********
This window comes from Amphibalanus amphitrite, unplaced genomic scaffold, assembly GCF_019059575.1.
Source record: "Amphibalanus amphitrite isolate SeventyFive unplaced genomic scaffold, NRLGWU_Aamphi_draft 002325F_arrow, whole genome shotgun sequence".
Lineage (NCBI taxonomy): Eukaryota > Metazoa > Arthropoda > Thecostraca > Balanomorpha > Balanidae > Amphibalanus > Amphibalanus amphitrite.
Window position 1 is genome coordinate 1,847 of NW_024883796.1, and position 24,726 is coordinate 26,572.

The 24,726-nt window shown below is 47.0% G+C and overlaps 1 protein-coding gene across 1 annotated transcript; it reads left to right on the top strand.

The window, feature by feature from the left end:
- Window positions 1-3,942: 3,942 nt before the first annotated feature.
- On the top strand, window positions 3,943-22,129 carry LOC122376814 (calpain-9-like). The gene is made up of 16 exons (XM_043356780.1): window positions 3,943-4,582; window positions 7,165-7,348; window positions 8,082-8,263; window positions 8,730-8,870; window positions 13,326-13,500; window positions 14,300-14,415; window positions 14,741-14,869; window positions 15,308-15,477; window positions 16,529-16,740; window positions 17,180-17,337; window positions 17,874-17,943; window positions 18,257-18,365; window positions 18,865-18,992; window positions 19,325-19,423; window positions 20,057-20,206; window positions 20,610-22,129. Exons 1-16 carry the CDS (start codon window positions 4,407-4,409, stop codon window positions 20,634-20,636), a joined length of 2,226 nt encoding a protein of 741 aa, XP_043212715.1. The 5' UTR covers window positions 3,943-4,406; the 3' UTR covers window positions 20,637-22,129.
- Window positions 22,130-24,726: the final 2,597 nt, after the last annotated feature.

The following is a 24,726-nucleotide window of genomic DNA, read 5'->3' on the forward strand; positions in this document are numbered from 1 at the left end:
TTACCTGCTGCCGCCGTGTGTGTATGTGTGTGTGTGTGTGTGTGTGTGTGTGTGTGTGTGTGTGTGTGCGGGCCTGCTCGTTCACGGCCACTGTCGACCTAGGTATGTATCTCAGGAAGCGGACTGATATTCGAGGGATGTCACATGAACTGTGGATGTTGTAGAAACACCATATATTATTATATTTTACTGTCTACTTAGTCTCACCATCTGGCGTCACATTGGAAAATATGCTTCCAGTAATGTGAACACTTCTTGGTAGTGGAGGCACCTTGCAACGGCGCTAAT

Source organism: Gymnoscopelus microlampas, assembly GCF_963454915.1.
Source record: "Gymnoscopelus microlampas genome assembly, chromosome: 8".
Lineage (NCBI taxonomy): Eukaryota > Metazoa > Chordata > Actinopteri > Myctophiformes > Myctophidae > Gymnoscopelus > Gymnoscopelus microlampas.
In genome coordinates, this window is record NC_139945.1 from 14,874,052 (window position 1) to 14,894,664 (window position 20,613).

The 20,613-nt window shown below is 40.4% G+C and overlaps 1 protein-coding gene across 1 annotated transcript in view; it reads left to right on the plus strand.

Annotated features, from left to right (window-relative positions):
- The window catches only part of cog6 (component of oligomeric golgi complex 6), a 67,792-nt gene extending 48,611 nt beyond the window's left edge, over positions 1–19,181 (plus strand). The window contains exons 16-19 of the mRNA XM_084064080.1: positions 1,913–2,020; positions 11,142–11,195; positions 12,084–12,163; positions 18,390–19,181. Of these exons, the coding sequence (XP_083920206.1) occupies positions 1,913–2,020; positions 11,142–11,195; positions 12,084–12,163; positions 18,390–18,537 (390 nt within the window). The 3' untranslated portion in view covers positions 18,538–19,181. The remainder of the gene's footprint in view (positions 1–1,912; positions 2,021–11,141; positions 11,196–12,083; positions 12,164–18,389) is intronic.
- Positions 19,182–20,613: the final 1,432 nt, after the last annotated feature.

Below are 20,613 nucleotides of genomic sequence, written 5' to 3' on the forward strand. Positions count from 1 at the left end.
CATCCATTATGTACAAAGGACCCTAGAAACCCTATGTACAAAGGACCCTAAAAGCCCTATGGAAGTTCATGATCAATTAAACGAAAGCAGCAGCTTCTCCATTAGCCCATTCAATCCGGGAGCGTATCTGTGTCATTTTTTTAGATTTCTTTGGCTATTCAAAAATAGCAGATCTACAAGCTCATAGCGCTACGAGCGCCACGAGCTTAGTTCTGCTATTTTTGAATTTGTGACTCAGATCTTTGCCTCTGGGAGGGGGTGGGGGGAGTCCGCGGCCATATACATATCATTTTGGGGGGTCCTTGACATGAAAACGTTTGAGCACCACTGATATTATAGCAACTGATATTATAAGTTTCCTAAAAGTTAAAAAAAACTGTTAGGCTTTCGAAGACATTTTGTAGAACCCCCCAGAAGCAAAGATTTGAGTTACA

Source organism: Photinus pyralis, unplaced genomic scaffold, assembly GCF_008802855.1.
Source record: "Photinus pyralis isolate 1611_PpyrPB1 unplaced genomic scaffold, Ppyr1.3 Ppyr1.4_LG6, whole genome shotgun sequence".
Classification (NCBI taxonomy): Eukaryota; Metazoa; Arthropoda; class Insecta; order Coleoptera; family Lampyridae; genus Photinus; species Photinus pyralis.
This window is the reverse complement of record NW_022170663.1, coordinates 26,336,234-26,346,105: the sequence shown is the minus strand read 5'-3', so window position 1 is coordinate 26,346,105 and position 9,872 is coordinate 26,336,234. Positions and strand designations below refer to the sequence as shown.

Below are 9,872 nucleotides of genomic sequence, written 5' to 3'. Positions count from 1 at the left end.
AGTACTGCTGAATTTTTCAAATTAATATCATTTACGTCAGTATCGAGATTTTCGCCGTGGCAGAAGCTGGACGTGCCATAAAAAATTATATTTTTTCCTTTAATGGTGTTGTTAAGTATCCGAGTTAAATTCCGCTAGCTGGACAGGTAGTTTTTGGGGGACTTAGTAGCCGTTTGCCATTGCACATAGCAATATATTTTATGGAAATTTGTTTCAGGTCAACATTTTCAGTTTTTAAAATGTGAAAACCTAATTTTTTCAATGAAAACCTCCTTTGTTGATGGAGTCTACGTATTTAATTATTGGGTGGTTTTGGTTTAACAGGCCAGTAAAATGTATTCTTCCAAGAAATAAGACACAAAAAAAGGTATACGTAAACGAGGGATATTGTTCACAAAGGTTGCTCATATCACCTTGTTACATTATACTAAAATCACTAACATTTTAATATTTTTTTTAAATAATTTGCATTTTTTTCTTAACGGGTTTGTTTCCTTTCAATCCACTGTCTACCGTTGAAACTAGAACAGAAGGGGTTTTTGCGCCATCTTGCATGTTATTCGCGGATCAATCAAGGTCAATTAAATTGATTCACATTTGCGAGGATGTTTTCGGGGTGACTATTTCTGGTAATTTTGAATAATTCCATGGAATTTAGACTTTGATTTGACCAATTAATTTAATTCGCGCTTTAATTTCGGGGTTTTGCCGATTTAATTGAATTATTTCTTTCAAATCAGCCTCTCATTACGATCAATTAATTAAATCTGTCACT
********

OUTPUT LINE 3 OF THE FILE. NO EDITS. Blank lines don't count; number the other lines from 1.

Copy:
Lineage (NCBI taxonomy): Eukaryota > Metazoa > Arthropoda > Thecostraca > Balanomorpha > Balanidae > Amphibalanus > Amphibalanus amphitrite.